this post was submitted on 14 Jun 2024
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[–] [email protected] 6 points 3 weeks ago (1 children)

What's the fine for countries supporting genocide?

[–] [email protected] 1 points 3 weeks ago (1 children)


Not part of an EU treaty. As lets face it if the EU had actual laws requiring a member nation to express approved political views. No nation would join.

As far as I know. That also applies to every other international treaty. They tend to limit actions not political opinions or speech.

[–] [email protected] 1 points 3 weeks ago (1 children)

I was talking about actions. Many EU states are supporting the genocide through funding and direct contributions of military support and distribution of materiel.

[–] [email protected] 1 points 3 weeks ago

Again not covered by the EU agreement. Although a few EU members argue strongly for military unification. It was raised by many during brexit as a reason to leave the EU. So again unlikely to find full upport in the near future.

Currently the supply of arms and weapons is totally uncovered by EU trade agreements. NATO has some agreements. But non that cover this.

The thing people forget. International law dose not really exist beyond atual agreements nations are willing to commit to. Unfortunately as the world is a bloody long way from a utopia. Most nations are unwilling to agree to things that limit their own military actions. So nothing most other nations can do.

The closest we ever came is post WW2 where the Geneva convention and ICC was set up.

But as you can see. No nation is forced to abide by such rules. The US and Russia make i clear. Might makes right until some event leaves oa nation on the losing side of a battle with enough losses of resources to need help from other nations.

What the rest of the world thinks in wars is still pretty much unimportant to the events.

[–] [email protected] 5 points 3 weeks ago

This is the best summary I could come up with:

Hungary has been ordered to pay a €200m (£169m) fine for its refusal to uphold the rights of asylum seekers in what was described as an “unprecedented” breach of EU law by the bloc’s highest court.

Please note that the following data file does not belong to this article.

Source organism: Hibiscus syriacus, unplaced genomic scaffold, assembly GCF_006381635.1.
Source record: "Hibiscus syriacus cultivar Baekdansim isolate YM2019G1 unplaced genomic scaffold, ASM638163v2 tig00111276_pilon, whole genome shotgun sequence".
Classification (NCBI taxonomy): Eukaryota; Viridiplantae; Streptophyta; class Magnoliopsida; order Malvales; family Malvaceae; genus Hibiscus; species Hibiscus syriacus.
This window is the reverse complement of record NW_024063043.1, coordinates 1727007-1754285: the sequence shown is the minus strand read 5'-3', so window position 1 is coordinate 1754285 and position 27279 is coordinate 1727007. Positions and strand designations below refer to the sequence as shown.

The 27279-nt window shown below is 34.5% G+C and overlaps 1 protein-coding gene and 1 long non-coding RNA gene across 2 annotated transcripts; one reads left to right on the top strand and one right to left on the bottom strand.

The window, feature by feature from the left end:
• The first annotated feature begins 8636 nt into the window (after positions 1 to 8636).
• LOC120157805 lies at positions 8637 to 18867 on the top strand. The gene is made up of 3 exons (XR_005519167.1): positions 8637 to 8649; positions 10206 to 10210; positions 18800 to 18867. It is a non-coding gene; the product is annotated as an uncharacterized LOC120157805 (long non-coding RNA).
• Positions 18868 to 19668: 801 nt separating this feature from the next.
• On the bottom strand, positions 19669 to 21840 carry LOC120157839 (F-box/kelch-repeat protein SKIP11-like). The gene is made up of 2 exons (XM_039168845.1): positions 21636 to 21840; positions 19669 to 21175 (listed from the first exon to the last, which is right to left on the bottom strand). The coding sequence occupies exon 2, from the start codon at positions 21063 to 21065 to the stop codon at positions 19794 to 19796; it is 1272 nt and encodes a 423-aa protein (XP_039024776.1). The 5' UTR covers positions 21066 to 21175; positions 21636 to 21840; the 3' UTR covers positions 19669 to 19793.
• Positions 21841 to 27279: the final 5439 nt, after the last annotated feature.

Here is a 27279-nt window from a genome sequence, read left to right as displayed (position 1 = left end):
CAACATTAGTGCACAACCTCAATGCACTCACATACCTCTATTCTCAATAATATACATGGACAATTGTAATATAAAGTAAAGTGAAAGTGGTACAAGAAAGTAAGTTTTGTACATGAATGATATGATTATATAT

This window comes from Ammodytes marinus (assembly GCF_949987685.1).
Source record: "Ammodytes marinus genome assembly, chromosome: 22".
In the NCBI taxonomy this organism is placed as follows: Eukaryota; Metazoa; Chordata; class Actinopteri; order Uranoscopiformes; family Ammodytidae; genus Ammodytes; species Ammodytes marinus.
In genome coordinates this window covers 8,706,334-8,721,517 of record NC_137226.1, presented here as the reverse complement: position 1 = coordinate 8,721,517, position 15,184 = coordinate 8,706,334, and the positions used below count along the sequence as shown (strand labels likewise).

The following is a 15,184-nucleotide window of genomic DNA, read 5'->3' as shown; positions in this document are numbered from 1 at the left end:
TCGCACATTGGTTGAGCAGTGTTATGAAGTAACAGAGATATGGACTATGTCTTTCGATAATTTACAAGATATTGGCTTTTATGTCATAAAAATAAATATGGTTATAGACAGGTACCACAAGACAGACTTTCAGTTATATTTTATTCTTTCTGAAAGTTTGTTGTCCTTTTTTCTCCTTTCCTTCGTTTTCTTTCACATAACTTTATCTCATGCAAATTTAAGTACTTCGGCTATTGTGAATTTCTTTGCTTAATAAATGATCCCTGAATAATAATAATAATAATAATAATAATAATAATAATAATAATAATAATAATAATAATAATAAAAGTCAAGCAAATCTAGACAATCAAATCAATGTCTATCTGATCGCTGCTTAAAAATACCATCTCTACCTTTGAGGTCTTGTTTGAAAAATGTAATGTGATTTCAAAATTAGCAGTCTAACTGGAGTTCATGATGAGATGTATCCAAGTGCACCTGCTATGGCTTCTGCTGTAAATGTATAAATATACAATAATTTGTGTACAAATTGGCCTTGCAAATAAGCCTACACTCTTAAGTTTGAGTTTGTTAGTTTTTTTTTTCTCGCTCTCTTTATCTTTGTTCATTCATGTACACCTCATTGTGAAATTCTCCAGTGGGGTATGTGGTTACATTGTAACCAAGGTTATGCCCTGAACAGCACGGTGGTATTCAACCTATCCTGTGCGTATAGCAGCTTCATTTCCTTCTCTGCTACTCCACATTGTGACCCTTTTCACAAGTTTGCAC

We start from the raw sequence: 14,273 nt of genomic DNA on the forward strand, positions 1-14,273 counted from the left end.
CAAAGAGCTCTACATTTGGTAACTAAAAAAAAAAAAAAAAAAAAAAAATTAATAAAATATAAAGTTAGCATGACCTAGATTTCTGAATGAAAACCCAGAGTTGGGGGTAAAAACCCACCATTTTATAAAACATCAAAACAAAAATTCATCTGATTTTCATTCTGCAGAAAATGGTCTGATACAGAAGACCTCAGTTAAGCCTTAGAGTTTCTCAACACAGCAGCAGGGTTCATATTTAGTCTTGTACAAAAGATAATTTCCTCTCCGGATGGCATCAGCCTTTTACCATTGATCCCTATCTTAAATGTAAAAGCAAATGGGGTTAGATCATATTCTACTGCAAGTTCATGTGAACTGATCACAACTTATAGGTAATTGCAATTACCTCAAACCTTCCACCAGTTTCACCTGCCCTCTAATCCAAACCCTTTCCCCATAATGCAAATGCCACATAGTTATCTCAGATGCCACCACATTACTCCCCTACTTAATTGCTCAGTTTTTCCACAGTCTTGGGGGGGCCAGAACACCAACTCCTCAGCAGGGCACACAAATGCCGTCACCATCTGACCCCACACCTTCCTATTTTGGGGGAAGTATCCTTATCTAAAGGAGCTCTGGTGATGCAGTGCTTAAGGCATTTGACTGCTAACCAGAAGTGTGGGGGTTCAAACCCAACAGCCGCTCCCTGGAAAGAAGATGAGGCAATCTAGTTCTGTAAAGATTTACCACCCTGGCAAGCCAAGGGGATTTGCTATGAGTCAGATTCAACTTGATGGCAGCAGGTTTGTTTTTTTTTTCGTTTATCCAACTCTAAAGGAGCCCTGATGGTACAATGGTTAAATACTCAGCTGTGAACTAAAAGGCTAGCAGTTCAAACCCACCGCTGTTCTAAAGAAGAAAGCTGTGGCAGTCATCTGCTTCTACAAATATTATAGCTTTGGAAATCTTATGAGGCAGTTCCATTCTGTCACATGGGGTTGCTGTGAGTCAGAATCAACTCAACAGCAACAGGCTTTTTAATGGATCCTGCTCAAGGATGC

The European court of justice in Luxembourg also ordered Budapest to pay €1m a day until it complies with EU laws guaranteeing refugees the right to claim asylum inside Hungarian borders.

Responding to the judgment, the Hungarian prime minister, Viktor Orbán, described the court’s ruling as “outrageous and unacceptable”, adding: “It seems that illegal migrants are more important to the Brussels bureaucrats than their own European citizens.”

It highlights the profound challenge to the bloc posed by anti-EU, nationalist leaders at a time when far-right forces made advances in European elections in France, Germany and Austria, and are expected to join the government in the Netherlands.

Judges also criticised Hungary’s decision that it would not comply with the 2020 ruling until it had received a verdict from its national constitutional court, a profound challenge to the supremacy of EU law that Budapest agreed on entering the bloc.

The reference to an “unprecedented” breach of EU law is understood to stem from Hungary’s implacable refusal to amend its policy after the 2020 ruling, and is reflected in the fine.

The original article contains 631 words, the summary contains 214 words. Saved 66%. I'm a bot and I'm open source!

[–] [email protected] 4 points 3 weeks ago

You can always leave the EU if you don't like the treaty/laws/rules your country signed up for.